Of course the factory workers did not do most of the work (as Mr. King admits later in the article). The vast majority of the effort was done by designers, engineers, entrepreneurs, salesmen, and brand managers in the United States, Taiwan, and Israel. Chinese factory workers probably contributed about 1% of the value. So this is no example of unequal exchange.

Capitalists can capitalize on unequal exchange only if they have a monopoly. Otherwise (as Mr. King does not mention) the benefits go entirely to the consumer. Mr. King describes two kinds of monopolies. The first is held by multi-national corporations, of which Nike and Apple are two examples. And these do have a monopoly of sorts. While sneakers are a commodity product (i.e., no monopoly), branded Nike sneakers are a monopoly of Nike. Indeed, as any sophomore microeconomics student learns, brands create "artificial" monopolies--Crest toothpaste, McDonald's hamburgers, Nike sneakers, etc.
Where do Nike’s profits come from? Nike does not produce anything; it outsources all its production. Are Nike’s profits then produced by Tiger Woods, Shane Warne and its small group of advertising, design, sales and financial staff in their offices in the US? The Marxist answer is “no”: production workers create the value realised as profits.
Actually, yes, Tiger Woods, et al., contributed significant value to the brand. As did the designers, stylists, and advertisers in the US. It is simply not true that production workers created all the value. Only a small bit of it.

The other monopoly is "financial capital." Despite spending seven years as a card-carrying Commie, and an additional thirty as a student of economics, I still have no idea what that term means. It's a boogeyman, like neoliberalism. So I can't do Mr. King's argument justice, but he seems to claim that "financial capital" is increasingly monopolized. Really? Today we have not just banks, but commercial and investment banks, hedge funds, venture capital, mutual funds, pension funds, exchange-traded funds, shadow-banking systems, all kinds of derivatives, along with many financial instruments I've never even heard of.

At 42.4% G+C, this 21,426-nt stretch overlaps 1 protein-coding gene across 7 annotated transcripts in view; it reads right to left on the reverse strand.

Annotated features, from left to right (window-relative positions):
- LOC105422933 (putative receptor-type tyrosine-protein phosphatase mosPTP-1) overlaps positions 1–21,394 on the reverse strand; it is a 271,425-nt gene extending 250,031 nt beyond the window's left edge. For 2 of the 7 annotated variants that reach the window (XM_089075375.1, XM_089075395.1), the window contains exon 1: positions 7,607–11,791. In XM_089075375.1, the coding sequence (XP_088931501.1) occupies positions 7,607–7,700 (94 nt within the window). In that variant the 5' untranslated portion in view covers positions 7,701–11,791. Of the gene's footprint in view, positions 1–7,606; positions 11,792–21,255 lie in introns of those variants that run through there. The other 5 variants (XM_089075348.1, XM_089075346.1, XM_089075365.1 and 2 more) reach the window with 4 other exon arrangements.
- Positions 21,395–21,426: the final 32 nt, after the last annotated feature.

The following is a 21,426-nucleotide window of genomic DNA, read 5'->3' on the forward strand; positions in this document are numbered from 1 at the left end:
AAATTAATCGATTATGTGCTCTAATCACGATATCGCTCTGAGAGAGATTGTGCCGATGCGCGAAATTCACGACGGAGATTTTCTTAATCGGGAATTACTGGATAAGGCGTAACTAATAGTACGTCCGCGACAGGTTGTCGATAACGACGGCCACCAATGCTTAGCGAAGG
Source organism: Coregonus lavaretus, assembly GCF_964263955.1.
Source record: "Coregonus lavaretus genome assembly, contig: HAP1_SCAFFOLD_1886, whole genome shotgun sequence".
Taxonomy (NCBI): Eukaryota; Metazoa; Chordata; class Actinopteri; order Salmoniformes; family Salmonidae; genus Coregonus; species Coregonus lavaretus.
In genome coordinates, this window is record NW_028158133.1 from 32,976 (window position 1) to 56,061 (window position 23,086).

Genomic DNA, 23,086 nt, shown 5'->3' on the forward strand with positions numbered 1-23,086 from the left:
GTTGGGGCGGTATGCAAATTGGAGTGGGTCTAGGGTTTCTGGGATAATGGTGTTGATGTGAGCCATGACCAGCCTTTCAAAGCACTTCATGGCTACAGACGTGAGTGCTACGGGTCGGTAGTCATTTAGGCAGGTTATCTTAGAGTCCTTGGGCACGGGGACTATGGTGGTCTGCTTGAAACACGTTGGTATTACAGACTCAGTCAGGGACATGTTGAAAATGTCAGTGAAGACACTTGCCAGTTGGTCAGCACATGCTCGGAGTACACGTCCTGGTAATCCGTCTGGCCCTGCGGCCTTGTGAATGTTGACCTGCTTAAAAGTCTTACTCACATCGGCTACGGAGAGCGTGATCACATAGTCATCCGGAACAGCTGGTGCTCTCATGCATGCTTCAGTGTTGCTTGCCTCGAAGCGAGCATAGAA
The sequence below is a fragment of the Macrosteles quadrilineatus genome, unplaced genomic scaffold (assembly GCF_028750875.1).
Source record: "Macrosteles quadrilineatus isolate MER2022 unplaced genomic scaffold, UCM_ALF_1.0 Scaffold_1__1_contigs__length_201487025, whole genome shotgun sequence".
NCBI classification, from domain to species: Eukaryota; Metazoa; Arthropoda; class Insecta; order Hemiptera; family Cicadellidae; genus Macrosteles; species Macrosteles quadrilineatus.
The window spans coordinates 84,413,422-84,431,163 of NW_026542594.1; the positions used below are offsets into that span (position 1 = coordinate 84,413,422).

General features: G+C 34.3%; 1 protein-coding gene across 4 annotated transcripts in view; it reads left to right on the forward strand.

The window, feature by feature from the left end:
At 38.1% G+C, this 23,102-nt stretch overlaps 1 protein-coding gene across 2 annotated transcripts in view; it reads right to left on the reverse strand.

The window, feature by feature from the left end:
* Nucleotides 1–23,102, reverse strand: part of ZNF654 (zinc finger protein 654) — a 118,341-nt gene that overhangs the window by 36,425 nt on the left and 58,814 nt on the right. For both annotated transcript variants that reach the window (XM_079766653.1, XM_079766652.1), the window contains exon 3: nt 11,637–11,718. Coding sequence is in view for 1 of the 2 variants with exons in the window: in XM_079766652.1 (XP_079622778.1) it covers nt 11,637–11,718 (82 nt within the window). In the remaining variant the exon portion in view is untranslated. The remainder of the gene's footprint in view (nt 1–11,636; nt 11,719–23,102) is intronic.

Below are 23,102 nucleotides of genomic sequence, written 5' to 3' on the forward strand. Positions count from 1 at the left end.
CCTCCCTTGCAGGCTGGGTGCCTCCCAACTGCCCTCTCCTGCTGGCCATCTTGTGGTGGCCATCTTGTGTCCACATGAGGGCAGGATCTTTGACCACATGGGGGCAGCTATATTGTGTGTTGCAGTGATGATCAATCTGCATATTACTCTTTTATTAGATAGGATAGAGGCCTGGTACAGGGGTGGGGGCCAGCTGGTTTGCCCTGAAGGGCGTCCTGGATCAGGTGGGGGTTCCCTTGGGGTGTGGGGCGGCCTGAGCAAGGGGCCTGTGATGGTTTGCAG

I don't understand the half of it. And neither does Mr. King. For that matter, neither does anybody else. The whole thing is so complicated and so interlocked that nobody has a clue what will happen when something goes wrong. But one thing is certain: it is definitely not a monopoly! So on that Lenin is just wrong.

One more claim by Mr. King is worth examining.
Indonesian textile workers receive wages around one-thirtieth of the Australian minimum wage. They must work a full work day to earn what an Australian worker gets in the first minutes of a shift.
A similar discrepancy occurs on the US-Mexican border. Workers can increase their wages by a factor of 10 just by moving from Juarez to El Paso. Why? It is not, as Mr. King rightly states, because American textile technology is so superior. Indeed, he remarks that such low-tech manufacture is comparably productive around the world. And it's not that Americans are more skillful--the Mexican gets the pay raise on his first day in the USA.

Instead it has to do with good institutions. I count the following advantages of El Paso over Juarez.

  • Low crime. Crime adds a significant cost, and the crime difference between El Paso and Juarez is significant.
  • Secure property rights. Factory owners in El Paso have secure title to the land going back several centuries. There is no doubt who owns it. The government is (generally) not able to simply expropriate it. Nobody will invest very much if property rights are not secure.
  • Rule of law. American courts and the American legal system have a long tradition in both common law and constitutional law. They will get it right most of the time. That's not true in Mexico: the common law tradition does not exist, and the constitution is not awarded the same authority. Legal outcomes are much less predictable.
  • Economic freedom. Entrepreneurs in the USA are free to fail. Nobody goes to jail for going bankrupt (unlike, e.g., China). Conversely, American businesses can keep the proceeds of their efforts, even if in a narrow sense it's unfair. The biggest correlate for a country's standard of living is the measure of economic freedom.
Lenin understood none of this, though in 1900 perhaps we can't blame him. Sam King, on the other hand, really should know better.